Jersey Village HS grad Nick Stavinoha breaks several records for Memphis
Jersey Village High School graduate Nick Stavinoha went 2-for-4 with two doubles, a run scored and three RBIS as the Memphis Redbirds defeated the Nashville Sounds, 5-2, Sunday.
Stavinoha set a franchise record with his 94th career double in what has been a record-setting season for the outfielder/first baseman
Stavinoha, 29, will be a free agent after the season. In all likelihood, the Redbirds season finale at 1:05 p.m. today will be his last as a member of the Cardinals organization.
The newspaper the Memphis Commercial Appeal did a special on Stavinoha in its Monday editions. Excerpts from the special on the Jersey Village HS grad are below:
A seventh-round draft pick in 2005 out of LSU, Stavinoha has set six all-time career records with the Redbirds--games played (477), at-bats (1,812), hits (529), home runs (74), RBIs (313) and doubles (94). This year he has also broken the club's single season record with 525 at-bats and he drove in three runs in Sunday night's 5-1 win over Nashville to set the club's single season record of 109 RBI.
"I'm very fortunate to have those (records)," Stavinoha said. "Some of the career goals were obviously not in my mind at the beginning of my career. I would like to have contributed to the big league ball club a bit more. But it is what it is. I'm very fortunate to have this year."
The 6-2, 240-pound slugger saved his best season for his last, putting up one of the best all-around seasons in Redbirds history. He enters tonight's game batting .272 with career highs in homers (28) and RBI (109). He is just the third Redbird to record 100 RBI in a season, joining Kevin Witt (107) and Ivan Cruz (100).
The number that stands out most is Stavinoha's homers. Prior to this season, the most he had in a season was 16 with the Redbirds in 2008.
"I went a little different route this year," he said. "Usually I try to hit for as high an average as I can and get as many hits as I can. This year I decided to focus on the power side and see where that takes me. I think more just proving to myself and everyone else that I can do either one."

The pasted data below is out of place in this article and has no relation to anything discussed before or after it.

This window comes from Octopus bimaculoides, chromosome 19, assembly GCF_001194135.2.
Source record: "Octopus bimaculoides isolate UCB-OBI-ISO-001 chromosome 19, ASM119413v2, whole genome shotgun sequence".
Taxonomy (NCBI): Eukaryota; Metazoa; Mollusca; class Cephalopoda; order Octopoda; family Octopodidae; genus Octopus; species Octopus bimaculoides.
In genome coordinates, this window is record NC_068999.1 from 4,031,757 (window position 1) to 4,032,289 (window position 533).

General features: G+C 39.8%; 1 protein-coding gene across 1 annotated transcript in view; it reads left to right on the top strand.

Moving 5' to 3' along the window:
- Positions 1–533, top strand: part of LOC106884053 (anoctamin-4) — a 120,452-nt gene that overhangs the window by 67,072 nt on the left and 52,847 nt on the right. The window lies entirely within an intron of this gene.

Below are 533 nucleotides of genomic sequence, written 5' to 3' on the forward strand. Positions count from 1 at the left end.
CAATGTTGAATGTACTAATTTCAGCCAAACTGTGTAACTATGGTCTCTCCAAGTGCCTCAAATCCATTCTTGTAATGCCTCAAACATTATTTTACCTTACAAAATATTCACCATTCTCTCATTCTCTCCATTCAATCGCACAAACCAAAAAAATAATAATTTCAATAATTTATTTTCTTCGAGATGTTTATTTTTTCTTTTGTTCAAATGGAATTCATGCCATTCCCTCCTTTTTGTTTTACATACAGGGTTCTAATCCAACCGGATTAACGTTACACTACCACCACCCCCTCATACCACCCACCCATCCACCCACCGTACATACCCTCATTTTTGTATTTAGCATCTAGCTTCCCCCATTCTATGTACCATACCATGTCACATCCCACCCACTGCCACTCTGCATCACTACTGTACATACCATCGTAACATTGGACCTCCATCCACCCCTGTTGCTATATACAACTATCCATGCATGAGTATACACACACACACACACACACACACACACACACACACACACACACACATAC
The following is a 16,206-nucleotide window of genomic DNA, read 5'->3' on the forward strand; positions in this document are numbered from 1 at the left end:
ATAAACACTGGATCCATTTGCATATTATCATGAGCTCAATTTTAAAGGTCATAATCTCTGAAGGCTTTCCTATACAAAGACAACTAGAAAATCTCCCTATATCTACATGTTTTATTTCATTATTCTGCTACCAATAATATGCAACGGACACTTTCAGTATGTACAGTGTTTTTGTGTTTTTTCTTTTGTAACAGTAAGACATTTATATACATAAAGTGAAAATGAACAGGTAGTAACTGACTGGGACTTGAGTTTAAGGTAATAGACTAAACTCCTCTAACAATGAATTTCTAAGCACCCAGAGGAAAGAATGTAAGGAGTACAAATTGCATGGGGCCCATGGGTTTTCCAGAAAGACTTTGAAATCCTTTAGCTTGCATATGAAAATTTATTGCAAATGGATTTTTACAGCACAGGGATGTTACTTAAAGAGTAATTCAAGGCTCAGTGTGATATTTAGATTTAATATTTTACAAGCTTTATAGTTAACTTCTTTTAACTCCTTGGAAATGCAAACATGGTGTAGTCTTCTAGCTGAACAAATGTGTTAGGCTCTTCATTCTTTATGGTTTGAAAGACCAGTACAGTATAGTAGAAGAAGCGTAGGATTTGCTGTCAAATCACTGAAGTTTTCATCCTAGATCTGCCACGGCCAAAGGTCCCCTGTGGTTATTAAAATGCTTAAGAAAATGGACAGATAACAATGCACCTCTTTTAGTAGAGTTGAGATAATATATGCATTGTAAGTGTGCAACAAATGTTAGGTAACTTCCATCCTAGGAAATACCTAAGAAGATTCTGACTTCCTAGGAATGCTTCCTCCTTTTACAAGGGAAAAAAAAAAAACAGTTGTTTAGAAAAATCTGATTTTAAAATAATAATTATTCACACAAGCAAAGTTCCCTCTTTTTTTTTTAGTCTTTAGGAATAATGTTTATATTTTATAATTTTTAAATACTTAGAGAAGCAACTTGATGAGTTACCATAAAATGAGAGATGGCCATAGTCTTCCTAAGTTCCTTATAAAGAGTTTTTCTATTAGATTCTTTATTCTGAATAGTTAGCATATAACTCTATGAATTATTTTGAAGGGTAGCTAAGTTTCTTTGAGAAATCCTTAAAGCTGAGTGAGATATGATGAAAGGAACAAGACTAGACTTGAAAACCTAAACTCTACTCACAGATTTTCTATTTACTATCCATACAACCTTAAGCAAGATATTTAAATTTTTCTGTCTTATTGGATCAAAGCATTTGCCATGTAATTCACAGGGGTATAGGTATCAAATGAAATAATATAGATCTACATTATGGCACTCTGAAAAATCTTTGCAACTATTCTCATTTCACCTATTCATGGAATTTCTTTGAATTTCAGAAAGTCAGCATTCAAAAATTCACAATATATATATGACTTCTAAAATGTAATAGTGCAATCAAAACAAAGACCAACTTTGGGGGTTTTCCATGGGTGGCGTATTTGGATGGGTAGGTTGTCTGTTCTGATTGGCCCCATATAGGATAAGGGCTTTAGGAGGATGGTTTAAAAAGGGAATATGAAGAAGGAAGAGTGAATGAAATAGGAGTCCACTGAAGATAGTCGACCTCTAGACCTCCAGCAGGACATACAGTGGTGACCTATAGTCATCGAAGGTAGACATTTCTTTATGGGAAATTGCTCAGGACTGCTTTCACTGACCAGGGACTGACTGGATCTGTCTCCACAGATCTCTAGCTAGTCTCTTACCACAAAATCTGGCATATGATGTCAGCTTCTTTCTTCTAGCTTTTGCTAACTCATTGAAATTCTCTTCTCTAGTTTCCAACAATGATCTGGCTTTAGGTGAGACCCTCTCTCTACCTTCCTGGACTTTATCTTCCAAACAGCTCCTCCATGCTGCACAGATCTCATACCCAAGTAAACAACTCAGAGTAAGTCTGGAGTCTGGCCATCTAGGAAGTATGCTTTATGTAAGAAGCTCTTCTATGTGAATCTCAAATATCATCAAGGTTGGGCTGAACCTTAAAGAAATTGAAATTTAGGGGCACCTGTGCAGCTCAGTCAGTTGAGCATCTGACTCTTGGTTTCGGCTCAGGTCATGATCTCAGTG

Stavinoha also used the 2011 season to prove he can still be of value to a big league club, whether it be in St. Louis or elsewhere. Stavinoha spent most of last year with the Cardinals where he was primarily used as a pinch hitter, and on occasion a backup outfielder.
He hit .256 overall with two homers and nine RBI in 79 games. But in his 53 pinch hit appearances, Stavinoha was tied for fourth among major league players with 15 pinch hits, hitting .283 in that role. Both of his homers were pinch hits.
"That was my role to pinch hit and I created a routine for it," he said. "I took it seriously and I had some success in that role. I felt like I was ready to build on it and do more. I feel like I can go right back into it if there's an opportunity to do it next year."
Needless to say, he was excited about coming back to expand on his success this season. But during the winter, Stavinoha was surprisingly taken off the Cardinals' 40-man roster. After failing to make the club out of spring training, he was sent back to Memphis.
"Honestly, I was a little bit confused," he said. "I didn't really know what had happened there. I was in the big leagues most of the year and did what they asked me to do. I did it to the best of my ability. I didn't really see it coming. I thought I going to have another great opportunity to make the team."
Rather than report to Memphis a bitter player, Stavinoha brought the same workman-like attitude he has always had. That didn't go unnoticed in the clubhouse.